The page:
Tuesday, 19 February 2013

Hot. Water.

Working on a 1:35 prototype for science fiction troopers that I plan to make in "28mm" size. I'm actually intending to sculpt them in 1:52 which is 34mm for a 1.8m height person. I'm also making a 1:52 cyberpunk character and working closely with a reference image I've taken.

The planetFaller is gonna need some shoulder plates and there's a bit of work to finish the rifle. I think maybe the hands are a little thin or off balance; I'll look into it. I'm debating with myself what the shoulder plates should be like, either angular or rounded and how much they should cover.

An interesting discovery. As you know I'm working with the so called "Green Stuff" which is a bi-componental polymeric putty. It's been a little cold around here the past couple of days and the putty was extremely tough and not as sticky when freshly mixed. I assumed before that it was because the putty was old but I just got a new batch and I figured out that it behaved differently because of the cold.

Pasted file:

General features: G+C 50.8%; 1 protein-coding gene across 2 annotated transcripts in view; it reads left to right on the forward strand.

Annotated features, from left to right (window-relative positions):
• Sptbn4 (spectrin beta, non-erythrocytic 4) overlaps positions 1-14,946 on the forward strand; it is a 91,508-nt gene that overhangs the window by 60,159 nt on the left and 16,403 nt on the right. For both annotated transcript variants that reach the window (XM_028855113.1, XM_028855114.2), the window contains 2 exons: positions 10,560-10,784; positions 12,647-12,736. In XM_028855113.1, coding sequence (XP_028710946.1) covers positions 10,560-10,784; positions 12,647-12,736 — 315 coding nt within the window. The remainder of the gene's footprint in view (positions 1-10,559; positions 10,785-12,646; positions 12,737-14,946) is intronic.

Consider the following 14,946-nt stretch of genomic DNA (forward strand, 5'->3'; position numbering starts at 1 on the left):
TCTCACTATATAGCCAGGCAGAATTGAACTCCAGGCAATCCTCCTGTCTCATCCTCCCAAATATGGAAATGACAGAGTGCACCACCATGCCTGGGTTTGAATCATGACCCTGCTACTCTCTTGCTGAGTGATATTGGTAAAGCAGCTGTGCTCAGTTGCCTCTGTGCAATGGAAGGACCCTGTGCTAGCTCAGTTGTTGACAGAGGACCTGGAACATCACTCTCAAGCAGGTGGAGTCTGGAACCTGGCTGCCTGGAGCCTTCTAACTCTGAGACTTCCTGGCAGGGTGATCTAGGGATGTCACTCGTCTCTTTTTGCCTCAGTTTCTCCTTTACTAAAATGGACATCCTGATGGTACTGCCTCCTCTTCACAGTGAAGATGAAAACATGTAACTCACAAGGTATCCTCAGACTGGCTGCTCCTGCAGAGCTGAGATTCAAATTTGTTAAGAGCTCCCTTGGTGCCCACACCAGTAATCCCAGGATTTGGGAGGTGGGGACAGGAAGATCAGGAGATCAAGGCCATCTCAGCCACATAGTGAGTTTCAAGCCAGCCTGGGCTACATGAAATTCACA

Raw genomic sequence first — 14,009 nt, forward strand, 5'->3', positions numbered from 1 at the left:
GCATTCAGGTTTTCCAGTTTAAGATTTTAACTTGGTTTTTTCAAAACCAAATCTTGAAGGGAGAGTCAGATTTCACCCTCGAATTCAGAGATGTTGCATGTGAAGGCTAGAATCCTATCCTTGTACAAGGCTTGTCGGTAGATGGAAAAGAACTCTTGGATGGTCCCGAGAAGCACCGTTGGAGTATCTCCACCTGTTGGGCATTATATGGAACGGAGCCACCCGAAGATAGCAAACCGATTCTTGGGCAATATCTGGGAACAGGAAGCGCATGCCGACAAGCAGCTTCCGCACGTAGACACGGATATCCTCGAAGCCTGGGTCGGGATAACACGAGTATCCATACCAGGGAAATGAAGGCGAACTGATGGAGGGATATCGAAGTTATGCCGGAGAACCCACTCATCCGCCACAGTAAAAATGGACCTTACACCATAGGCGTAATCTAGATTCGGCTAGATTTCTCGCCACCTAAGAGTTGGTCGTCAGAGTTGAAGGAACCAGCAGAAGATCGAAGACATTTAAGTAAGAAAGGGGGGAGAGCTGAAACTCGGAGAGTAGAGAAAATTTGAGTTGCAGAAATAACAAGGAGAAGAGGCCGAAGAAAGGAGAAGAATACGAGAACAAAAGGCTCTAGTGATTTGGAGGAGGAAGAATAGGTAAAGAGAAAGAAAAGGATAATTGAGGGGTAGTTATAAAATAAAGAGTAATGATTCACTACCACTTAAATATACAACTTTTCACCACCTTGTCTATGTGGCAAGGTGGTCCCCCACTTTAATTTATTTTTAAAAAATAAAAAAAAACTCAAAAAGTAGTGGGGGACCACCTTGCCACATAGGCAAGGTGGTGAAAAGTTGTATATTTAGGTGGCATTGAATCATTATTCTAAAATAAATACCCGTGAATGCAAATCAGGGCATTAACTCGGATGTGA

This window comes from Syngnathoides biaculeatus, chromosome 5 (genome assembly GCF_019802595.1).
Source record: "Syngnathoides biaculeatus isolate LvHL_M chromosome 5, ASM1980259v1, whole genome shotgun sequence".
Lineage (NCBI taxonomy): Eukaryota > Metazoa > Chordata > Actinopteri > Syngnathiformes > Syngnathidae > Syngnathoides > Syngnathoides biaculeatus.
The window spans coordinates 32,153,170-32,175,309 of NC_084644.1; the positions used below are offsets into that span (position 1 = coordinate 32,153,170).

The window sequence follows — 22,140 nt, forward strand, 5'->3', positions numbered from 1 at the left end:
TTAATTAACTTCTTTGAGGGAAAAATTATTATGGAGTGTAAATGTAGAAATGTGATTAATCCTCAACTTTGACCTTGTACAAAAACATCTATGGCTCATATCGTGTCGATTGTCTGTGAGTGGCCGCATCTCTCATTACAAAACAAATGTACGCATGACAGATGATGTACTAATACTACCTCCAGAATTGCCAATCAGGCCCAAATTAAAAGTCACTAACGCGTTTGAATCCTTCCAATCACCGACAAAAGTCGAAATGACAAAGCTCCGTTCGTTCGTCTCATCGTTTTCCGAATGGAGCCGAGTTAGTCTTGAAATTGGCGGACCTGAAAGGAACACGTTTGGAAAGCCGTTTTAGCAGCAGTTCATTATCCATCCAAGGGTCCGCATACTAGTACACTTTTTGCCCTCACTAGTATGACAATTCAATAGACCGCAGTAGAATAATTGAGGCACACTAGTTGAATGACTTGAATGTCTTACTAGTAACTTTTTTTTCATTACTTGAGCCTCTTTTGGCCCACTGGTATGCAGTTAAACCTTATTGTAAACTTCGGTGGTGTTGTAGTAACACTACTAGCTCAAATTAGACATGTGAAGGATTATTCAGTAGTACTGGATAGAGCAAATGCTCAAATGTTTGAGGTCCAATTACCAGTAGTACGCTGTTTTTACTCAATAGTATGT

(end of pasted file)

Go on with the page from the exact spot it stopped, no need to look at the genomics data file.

I was drinking tea so I stuck the putty on the side of the mug in order to heat it which caused a remarkable change: it had become very soft, almost liquid. The surface texture was matte. I removed it from the tea cup (it left a mark) and put a piece on a disposable cup filled with hot water. The rest I simply used.

Two interesting developments from then on: I used hot water to heat my tool whenever I wanted to "weld" or blend two masses of putty together. The more liquid state of the heated putty made this a much easier task than it had been before. The other was that the putty on the cup cured at a highly increased rate; It was expected. So while heat caused the putty's chemical reaction to hasten it also made the particles flow more freely. 

It might be early for conclusions but I intend to incorporate hot water into my workflow, at least for mixing edges.

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